MDC-T rubbishes poll boycott report
01 February 2013 | 3864 Views
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The MDC-T has denied media reports that it is planning to boycott elections and said it is ready to win in the upcoming watershed elections because our confidence lies in the people's desire to see a new, better and prosperous Zimbabwe.
The party said its confidence lies in the people's desire to see a new, better and prosperous Zimbabwe.
"The MDC totally dismisses as false, utterances of an election boycott attributed to our Secretary General Tendai Biti during a press conference held on Tuesday 29 January 2013 at Harvest House.
"Biti did not, at any point during his delivery, mention, let alone insinuate the idea of an election boycott by the MDC."
"It is unacceptable for the Daily News to misrepresent or distort the statement made by Hon Biti."
"The statement attributed to Biti to the effect that, "We are not going for polls if these hooligans are the ones still in charge of running the elections is mischievous and malicious."
"Whilst we cherish freedom of press, we in the same vain encourage responsible journalism and call upon journalists to verify their facts before publishing."
The party said it takes great exception at the surge of unsubstantiated and negative reportage which is consistent with a deliberate attack on the party's leadership, especially when this comes hot on the heels of another fabricated report just recently, alleging a rift between Hon Biti and the Party's National Organising Secretary, Nelson Chamisa.
"To set the record straight, the MDC has always been ready for an election ever since it was launched in 1999. The fact that the MDC has won in all the previous elections, particularly the 2008 ones, indicates the desire by the people of Zimbabwe to see a new and democratic Zimbabwe. It is a pointer that the people want change."
"The people of Zimbabwe have embraced the MDC and have placed their hope in the party; hence, whatever the magnitude of the persecution from which ever quarter, the people will vote in their numbers for a new beginning and real transformation which will be brought about by the MDC government."
The MDC Secretary General, Tendai Biti has described this year's elections as watershed comparing them with those held in 1980 when Zimbabwe gained its independence.
However, he said the MDC will continue calling for major reforms before elections are held in order to ensure that there is no repeat of the kind of violence that took place in the country in 2008 when Zanu-PF was defeated at the polls by the MDC.
The MDC's position as outlined in the Conditions for a Sustainable Election in Zimbabwe (CoSEZ) launched by the party last year is that there should be security of the vote, security of the voter, a guarantee for the security of the people's will, implementing the Global Political Agreement (GPA) in full and all other agreed positions including the implementation of regional and international standards on democratic elections.
"We are very clear on these four issues. We can have elections tomorrow but if there are no reforms it will be one step forward and 20 steps backwards and we will have a similar situation like we had in 2008," said Biti.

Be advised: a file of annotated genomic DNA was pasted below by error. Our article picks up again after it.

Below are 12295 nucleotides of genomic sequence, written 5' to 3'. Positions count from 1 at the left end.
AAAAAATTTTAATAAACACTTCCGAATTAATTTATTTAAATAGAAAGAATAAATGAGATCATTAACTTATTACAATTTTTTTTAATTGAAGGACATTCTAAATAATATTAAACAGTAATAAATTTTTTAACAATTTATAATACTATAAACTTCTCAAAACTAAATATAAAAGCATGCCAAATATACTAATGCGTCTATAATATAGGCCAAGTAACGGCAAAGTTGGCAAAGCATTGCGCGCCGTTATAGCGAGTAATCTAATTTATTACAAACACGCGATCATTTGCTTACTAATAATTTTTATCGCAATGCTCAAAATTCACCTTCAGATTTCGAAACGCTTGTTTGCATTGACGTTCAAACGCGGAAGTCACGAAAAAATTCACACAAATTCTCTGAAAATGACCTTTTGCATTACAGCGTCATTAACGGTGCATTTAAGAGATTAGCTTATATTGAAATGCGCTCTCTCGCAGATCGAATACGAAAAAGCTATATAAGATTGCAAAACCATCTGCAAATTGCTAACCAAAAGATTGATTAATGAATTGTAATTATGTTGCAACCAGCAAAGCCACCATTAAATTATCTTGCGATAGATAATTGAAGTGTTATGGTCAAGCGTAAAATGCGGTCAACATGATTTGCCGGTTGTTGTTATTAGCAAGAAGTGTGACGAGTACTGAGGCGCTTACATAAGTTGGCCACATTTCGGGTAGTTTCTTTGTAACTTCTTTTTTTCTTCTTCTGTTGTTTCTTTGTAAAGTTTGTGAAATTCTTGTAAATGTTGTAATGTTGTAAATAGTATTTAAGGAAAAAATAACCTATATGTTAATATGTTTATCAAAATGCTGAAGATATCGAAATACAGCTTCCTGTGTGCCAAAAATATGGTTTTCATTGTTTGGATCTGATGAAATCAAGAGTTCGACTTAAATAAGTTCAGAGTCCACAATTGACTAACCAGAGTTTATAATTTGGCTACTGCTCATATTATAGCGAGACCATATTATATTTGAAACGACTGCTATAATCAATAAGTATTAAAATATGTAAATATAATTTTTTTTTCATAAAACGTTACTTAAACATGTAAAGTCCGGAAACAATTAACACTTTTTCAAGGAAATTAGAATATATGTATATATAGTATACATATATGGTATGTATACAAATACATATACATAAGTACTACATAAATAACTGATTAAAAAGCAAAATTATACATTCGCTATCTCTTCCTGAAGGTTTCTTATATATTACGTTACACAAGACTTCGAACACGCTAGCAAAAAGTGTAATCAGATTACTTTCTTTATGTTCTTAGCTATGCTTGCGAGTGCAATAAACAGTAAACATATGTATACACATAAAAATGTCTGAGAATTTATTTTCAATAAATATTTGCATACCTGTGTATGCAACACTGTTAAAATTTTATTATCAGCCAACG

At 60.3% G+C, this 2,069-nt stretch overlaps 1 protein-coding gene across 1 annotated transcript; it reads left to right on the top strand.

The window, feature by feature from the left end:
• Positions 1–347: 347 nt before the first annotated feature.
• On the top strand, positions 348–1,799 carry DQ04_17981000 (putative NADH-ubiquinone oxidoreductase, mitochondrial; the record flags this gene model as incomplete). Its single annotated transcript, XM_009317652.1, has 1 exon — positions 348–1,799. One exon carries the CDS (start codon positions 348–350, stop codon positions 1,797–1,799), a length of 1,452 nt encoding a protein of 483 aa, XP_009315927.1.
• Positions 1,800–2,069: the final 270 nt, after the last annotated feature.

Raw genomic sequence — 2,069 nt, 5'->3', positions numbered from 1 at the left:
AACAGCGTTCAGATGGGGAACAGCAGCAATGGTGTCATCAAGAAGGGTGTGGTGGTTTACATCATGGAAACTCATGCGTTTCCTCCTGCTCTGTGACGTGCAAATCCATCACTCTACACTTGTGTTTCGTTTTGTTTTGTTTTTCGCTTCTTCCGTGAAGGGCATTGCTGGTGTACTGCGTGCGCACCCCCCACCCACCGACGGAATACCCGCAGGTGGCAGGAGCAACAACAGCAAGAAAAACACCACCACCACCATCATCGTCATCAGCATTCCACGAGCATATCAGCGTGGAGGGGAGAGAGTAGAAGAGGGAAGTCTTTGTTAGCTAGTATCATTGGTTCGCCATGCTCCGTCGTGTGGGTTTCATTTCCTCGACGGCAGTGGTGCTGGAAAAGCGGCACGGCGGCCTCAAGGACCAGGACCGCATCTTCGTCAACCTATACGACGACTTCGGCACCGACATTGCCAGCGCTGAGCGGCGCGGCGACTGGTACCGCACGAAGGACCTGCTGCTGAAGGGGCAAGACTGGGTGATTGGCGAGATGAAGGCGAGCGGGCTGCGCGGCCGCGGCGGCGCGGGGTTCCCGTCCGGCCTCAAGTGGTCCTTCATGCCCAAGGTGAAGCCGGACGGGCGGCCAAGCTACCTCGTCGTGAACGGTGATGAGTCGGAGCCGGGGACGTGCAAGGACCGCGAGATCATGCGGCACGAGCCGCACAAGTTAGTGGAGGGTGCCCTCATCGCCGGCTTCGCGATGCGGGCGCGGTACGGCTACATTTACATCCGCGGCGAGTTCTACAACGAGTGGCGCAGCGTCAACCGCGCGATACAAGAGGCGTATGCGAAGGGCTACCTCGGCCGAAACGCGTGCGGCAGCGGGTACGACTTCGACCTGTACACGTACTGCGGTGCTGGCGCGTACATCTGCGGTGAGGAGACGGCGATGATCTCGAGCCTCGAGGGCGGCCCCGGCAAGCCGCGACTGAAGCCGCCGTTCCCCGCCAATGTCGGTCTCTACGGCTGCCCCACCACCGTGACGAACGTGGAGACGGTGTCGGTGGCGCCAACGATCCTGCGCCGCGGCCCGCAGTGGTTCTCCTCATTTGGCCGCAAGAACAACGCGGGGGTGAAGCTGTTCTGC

He said the new Constitution expected to sail through when the referendum is held, will speak on a number of issues that can affect the holding of free, fair and violence free elections in Zimbabwe.
"In the past it was difficult to register to vote as people were asked to get letters from the headmen or landlords but the new Act has liberalised that. The new Constitution further calls for the announcement of the election results within 48 hrs and the results will be posted outside the polling stations while all candidates will get soft copies of the results," said Biti.
He said the MDC is insisting on an electronic registration system.
Turning to the staffing at the Zimbabwe Electoral Commission (ZEC), Biti said the issue of opaque staffing at the electoral commission remained one of the outstanding issues.
"We are not victimising the ZEC staff but the new ZEC board should be allowed to recruit staff and grade them and retain employees they see as gems for the organisation," he said.
Biti said as a labour backed party, the MDC is not insisting that ZEC workers be dismissed but that there be transparency in everything taking place at ZEC.
He said the MDC was concerned by the increase of political intimidation, violence and arrests taking place across the country. "That is why we are saying that JOMIC (Joint Monitoring and Implementation Committee) must be empowered at province, district and ward levels. This will help in mitigating violence," said Biti.
He said Zimbabwe needed AU, SADC and international observers during the referendum and the elections and that the coming elections should be held under the 2004 SADC Principles and Guidelines Governing Democratic Elections and that the MDC expected non-governmental organisations and the media to do their work without being harassed.
"The transfer of power in the next elections will be respected. We are tired of always being on the agenda of SADC and as the MDC we are JUICED UP for the elections."
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